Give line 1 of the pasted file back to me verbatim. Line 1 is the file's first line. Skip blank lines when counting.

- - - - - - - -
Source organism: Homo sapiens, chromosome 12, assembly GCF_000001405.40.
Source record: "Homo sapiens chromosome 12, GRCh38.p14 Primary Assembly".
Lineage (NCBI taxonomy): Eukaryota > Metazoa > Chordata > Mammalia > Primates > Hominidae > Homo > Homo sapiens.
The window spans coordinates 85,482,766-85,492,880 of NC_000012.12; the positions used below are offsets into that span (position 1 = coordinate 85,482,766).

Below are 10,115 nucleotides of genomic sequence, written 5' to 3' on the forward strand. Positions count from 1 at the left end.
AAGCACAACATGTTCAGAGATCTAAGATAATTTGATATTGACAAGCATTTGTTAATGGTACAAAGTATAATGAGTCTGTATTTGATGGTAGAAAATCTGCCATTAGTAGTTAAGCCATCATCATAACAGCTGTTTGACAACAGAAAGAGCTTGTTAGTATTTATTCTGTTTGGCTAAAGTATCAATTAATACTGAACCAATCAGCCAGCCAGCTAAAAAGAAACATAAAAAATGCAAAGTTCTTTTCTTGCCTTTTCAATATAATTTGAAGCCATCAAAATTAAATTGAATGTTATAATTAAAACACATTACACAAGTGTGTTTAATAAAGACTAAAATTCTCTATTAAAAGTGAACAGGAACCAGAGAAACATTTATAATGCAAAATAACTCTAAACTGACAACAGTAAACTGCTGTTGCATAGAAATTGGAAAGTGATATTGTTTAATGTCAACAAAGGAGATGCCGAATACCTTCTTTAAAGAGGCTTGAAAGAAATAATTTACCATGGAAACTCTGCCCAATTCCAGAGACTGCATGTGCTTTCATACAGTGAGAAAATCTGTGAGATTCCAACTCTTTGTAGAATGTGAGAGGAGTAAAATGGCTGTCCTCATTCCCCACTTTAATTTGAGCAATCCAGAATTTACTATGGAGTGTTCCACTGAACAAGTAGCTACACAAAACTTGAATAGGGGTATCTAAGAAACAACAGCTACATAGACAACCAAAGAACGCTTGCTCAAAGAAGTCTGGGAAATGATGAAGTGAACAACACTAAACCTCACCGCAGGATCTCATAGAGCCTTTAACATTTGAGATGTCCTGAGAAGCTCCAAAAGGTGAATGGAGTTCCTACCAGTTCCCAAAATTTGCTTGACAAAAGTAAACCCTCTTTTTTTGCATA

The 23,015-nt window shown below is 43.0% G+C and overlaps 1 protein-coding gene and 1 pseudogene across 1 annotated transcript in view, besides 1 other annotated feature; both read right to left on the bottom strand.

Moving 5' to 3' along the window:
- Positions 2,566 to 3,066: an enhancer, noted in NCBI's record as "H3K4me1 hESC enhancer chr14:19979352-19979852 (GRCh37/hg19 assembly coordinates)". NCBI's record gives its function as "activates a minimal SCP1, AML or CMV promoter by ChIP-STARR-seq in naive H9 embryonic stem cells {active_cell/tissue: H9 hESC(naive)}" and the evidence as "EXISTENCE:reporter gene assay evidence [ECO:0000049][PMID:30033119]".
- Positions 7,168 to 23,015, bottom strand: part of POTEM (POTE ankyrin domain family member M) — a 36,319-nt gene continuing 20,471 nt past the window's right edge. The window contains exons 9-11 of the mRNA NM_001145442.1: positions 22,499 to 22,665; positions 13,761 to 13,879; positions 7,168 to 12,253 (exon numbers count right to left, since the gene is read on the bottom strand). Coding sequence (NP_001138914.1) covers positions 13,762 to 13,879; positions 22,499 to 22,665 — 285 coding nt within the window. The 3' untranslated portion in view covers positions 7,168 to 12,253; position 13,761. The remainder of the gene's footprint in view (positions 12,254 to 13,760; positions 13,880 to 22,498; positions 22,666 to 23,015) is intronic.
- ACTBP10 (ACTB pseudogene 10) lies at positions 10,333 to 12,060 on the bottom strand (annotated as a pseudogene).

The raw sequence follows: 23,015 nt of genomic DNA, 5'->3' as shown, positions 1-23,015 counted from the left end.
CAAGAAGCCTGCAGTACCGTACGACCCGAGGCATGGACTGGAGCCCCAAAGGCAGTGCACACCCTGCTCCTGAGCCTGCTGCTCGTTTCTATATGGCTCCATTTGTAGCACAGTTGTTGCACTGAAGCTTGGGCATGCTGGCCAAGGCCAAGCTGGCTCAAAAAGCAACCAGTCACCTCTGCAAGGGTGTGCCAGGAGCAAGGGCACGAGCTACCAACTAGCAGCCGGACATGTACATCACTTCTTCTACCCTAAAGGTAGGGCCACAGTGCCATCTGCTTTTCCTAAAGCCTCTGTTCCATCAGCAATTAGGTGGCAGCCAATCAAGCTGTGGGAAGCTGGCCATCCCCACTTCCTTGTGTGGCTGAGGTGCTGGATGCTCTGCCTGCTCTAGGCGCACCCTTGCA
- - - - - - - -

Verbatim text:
Source organism: Homo sapiens, chromosome 12, assembly GCF_000001405.40.